DeVante Parker (MIA, $6,000) and Jakeem Grant ($4,600) is a very intriguing double stack option with QB Tua Tagovailoa. Parker is cheap for a number one WR, but the matchup is not fantastic. Parker should be covered by Chargers CB Casey Hayward Jr., who has allowed a 46.7% catch rate and 1.50 fantasy points per target. Parker has averaged 6.1 points per target and has been targeted on 12.7% of the Dolphins offensive plays. Parker provides a solid floor and has TD upside. Grant enters the Dolphins starting lineup with WR Preston Williams (foot) going on IR. Grant took Williams place when he was injured last week, and despite playing in just 48% of the offensive snaps, he caught four of five targets for 60 yards and a TD to score 14 fantasy points. Grant should be covered by Michael Davis, who has allowed a 67.% catch rate and somewhat high 1.75 fantasy points per target. The stack of Tagovailoa/Parker/Grant only cost $13,400. This stack will enable me to have at least one share of Alvin Kamara with Aaron Jones + a top WR.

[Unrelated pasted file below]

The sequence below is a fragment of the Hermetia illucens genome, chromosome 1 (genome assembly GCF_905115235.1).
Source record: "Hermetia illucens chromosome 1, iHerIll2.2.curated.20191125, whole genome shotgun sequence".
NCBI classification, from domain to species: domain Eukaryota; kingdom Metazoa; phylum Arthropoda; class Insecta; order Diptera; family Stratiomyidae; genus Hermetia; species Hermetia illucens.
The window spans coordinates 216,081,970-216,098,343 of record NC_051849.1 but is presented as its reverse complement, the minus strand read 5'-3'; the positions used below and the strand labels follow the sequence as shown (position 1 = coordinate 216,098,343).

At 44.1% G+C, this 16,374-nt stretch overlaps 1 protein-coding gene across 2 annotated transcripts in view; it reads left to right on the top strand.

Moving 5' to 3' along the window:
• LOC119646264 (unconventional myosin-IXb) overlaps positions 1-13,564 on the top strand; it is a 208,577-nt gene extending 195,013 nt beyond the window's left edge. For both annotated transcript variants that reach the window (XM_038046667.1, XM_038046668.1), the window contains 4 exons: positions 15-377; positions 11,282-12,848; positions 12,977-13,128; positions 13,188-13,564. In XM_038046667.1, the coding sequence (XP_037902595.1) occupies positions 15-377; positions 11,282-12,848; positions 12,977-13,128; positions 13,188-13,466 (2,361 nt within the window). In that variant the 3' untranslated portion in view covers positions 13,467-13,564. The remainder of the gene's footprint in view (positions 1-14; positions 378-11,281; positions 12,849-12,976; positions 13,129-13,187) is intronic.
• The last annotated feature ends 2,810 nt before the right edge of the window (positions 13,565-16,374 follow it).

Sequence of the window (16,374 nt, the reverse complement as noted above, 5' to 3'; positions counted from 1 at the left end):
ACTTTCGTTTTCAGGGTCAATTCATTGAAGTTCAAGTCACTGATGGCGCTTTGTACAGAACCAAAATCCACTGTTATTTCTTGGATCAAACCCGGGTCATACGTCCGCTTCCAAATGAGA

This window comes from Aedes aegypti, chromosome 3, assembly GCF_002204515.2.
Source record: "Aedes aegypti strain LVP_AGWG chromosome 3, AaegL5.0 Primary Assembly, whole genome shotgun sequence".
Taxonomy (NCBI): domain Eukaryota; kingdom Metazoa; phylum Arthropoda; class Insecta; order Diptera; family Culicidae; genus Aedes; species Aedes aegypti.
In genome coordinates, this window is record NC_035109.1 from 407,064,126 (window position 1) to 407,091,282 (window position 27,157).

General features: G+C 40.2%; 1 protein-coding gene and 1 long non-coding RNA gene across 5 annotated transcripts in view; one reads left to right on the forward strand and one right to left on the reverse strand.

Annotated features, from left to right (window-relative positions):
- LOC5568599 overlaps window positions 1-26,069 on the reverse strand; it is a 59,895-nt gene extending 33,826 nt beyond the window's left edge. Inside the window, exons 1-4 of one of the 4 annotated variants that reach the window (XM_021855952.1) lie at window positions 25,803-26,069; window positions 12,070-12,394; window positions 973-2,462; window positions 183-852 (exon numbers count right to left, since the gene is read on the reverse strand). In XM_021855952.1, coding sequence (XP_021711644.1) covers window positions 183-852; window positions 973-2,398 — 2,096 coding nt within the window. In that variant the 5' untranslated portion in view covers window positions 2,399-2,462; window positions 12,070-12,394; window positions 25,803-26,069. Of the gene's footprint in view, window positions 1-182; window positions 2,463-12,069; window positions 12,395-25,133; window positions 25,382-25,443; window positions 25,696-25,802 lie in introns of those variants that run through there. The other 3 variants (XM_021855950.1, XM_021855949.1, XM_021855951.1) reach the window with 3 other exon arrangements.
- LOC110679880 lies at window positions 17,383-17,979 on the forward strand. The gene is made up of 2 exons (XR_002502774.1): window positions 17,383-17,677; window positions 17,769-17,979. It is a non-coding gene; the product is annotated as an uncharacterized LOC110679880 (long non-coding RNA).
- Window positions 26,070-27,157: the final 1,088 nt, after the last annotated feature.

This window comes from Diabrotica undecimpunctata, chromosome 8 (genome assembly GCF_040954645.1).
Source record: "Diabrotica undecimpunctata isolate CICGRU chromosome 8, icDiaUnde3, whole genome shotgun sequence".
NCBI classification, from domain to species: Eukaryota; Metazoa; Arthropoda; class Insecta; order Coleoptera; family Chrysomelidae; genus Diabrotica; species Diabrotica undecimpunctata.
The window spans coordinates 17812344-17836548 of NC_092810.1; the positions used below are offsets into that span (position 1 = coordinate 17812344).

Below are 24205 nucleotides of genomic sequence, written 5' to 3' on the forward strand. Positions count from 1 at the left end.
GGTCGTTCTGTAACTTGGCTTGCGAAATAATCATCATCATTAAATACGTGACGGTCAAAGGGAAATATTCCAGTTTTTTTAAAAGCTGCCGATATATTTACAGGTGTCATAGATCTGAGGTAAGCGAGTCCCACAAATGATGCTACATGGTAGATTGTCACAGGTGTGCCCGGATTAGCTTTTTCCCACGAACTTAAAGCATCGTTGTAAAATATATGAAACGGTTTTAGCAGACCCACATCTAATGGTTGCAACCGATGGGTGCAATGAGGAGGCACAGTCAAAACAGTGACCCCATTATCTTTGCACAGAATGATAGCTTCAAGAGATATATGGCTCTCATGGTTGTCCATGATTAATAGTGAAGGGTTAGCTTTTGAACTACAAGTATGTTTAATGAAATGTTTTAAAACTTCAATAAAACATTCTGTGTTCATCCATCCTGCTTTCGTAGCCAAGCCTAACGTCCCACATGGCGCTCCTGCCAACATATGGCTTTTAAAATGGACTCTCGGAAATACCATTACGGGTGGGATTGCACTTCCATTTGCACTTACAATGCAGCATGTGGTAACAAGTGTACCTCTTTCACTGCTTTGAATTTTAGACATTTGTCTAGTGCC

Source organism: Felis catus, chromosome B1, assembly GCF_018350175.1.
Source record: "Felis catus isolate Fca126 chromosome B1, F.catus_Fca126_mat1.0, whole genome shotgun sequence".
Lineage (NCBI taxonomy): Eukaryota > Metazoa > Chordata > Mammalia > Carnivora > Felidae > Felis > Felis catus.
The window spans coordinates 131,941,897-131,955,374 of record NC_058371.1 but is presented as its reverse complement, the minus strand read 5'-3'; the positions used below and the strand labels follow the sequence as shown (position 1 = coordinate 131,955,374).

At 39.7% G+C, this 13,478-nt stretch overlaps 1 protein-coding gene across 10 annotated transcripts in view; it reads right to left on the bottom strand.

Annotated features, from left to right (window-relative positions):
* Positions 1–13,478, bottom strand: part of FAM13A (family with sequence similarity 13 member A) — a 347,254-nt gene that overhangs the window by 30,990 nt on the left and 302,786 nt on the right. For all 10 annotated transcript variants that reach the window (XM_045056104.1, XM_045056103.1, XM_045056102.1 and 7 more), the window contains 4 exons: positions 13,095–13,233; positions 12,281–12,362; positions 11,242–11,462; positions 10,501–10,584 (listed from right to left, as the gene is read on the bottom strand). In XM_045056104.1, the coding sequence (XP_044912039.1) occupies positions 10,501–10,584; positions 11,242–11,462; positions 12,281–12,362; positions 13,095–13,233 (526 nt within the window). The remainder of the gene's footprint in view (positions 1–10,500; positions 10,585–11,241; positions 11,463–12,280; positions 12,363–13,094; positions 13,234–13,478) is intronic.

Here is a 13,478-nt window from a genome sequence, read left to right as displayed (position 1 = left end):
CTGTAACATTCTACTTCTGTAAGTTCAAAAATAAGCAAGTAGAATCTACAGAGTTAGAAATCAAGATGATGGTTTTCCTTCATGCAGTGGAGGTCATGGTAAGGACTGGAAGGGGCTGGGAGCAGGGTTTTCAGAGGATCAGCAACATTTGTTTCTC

Curtis Samuel (CAR, $5,700) could be one of those low priced and low owned WRs that rockets your GPP up the ranks. Here Samuel’s fantasy production in the last three weeks: scored 14.3 points against the Saints in Week 7, 19.4 points against Atlanta, and 22.3 points against the Chiefs. Nevertheless, he likely is going to go under the radar of many DFS players because as a whole there isn’t a ton of attention being put on the Panthers at Buccaneers game. What makes Samuel particularly appealing is some of his production is coming with rushing attempts that add to the fantasy points he scores as a WR. Think of him as a pass-catching RB, but in reverse. With RB Christian McCaffrey (shoulder) likely to miss, that could mean more rushing attempts for Samuel. He also has a great CB matchup to exploit as WR in Bucs CBSean Murphy-Bunting. “Curtis Samuel has had a multi-faceted role in Carolina’s offense recently,” wrote Woellert. “Samuel has received at least five targets in three-straight games, resulting in 20 targets in that span. He’s been efficient with those targets, hauling in 19 of the 20 for catches. He’s also received three carries in consecutive weeks and three or more carries in four of eight games. With Christian McCaffrey‘s status in doubt this week, I’m hoping for an improvement upon his Week 2 stinker. He should match up with Murphy-Bunting out of the slot, where Samuel is running 62% of his routes. Murphy-Bunting has allowed three scores and 271 yards in coverage, resulting in 2.8 fantasy points per target.”